• Open Access

Long-lived dwarf mice: are bile acids a longevity signal?


David Gems, Department of Biology, University College London, Gower Street, London WC1E 6BT, UK. Tel.: 020 7679 4381; fax: 020 7679 7096; e-mail: david.gems@ucl.ac.uk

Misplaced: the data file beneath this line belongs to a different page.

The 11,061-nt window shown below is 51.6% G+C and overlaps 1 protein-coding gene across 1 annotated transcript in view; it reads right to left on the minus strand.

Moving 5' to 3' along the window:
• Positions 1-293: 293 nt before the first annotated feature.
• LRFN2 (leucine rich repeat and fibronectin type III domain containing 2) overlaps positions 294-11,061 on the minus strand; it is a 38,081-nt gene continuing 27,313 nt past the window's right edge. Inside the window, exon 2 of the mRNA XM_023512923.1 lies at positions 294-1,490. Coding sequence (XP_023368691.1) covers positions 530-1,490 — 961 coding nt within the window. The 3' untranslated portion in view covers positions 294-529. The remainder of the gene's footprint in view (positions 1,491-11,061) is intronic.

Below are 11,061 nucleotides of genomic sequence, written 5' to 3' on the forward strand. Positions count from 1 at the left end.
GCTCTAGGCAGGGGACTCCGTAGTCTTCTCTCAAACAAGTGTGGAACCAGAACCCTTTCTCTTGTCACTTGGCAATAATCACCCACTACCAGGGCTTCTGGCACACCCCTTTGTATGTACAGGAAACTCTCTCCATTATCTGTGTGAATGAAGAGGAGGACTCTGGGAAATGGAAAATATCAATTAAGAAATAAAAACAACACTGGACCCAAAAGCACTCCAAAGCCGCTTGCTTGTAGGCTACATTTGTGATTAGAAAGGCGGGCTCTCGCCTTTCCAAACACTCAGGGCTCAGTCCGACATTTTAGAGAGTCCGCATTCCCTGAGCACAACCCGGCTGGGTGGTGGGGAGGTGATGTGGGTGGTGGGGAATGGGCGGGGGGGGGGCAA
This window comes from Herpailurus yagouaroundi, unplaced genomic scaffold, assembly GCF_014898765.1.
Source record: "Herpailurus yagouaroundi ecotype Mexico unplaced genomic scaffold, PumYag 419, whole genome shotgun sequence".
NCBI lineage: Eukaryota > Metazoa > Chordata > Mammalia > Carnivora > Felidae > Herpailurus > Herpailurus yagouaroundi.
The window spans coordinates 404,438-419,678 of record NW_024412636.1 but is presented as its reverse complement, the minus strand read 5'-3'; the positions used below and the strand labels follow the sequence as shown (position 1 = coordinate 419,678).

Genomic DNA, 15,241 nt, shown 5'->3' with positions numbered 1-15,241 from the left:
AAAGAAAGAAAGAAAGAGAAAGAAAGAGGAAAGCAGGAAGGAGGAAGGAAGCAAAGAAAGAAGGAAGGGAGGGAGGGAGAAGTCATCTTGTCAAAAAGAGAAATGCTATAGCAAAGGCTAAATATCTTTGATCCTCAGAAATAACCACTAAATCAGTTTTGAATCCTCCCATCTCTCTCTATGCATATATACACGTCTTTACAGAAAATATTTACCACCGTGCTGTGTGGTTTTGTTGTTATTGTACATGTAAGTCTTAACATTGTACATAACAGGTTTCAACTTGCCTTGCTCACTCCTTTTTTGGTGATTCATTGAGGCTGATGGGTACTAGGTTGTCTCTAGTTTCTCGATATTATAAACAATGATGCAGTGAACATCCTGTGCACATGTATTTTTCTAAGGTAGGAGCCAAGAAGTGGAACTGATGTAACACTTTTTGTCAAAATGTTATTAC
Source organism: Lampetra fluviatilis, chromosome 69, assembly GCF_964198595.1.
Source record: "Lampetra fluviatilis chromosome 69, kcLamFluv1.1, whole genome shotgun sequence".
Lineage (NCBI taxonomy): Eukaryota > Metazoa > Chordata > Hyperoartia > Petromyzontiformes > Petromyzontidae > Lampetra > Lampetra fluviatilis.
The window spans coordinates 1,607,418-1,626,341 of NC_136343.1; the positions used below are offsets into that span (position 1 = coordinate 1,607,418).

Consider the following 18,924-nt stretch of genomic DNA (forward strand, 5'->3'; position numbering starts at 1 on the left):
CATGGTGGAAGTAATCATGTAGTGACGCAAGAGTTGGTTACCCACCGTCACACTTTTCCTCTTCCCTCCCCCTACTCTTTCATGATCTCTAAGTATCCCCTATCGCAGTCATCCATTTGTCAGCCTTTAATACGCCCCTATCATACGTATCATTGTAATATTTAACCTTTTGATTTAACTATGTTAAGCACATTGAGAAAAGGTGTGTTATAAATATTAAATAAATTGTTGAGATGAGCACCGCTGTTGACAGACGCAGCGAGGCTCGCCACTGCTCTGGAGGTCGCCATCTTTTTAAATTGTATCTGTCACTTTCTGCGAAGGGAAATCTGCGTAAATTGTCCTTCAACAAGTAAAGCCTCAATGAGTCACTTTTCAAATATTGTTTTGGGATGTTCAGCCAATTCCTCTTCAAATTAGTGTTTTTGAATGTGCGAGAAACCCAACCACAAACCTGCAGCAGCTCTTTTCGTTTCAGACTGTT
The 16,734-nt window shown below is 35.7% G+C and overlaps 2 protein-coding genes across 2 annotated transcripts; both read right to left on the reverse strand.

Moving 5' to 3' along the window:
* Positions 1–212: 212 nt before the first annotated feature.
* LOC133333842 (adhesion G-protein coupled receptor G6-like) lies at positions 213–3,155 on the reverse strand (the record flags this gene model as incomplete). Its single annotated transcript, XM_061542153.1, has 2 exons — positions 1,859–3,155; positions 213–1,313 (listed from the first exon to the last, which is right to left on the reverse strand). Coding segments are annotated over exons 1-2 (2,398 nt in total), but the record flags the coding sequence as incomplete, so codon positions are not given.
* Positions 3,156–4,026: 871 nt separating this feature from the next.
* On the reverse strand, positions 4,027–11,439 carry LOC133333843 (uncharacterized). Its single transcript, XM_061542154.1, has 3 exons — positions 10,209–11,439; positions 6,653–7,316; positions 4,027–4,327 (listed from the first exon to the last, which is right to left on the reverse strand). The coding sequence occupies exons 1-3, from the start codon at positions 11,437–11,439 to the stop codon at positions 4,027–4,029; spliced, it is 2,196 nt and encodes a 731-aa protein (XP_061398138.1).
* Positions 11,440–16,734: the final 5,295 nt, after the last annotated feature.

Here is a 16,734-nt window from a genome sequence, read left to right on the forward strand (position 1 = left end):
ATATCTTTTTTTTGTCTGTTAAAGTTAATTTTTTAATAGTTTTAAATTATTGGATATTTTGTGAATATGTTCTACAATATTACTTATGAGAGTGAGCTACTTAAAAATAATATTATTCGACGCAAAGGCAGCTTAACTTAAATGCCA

Pathways that control aging act via regulated biochemical processes, among which metabolism of xenobiotics (potentially harmful chemical agents encountered as environmental toxicants, for example, drugs, or produced internally) is one possible candidate. A new study of long-lived Ghrhr mutant mice reports that increased bile acid levels activate xenobiotic metabolism via the nuclear receptor, farnesoid X receptor. This increases resistance to xenobiotic stress, possibly contributing to longevity.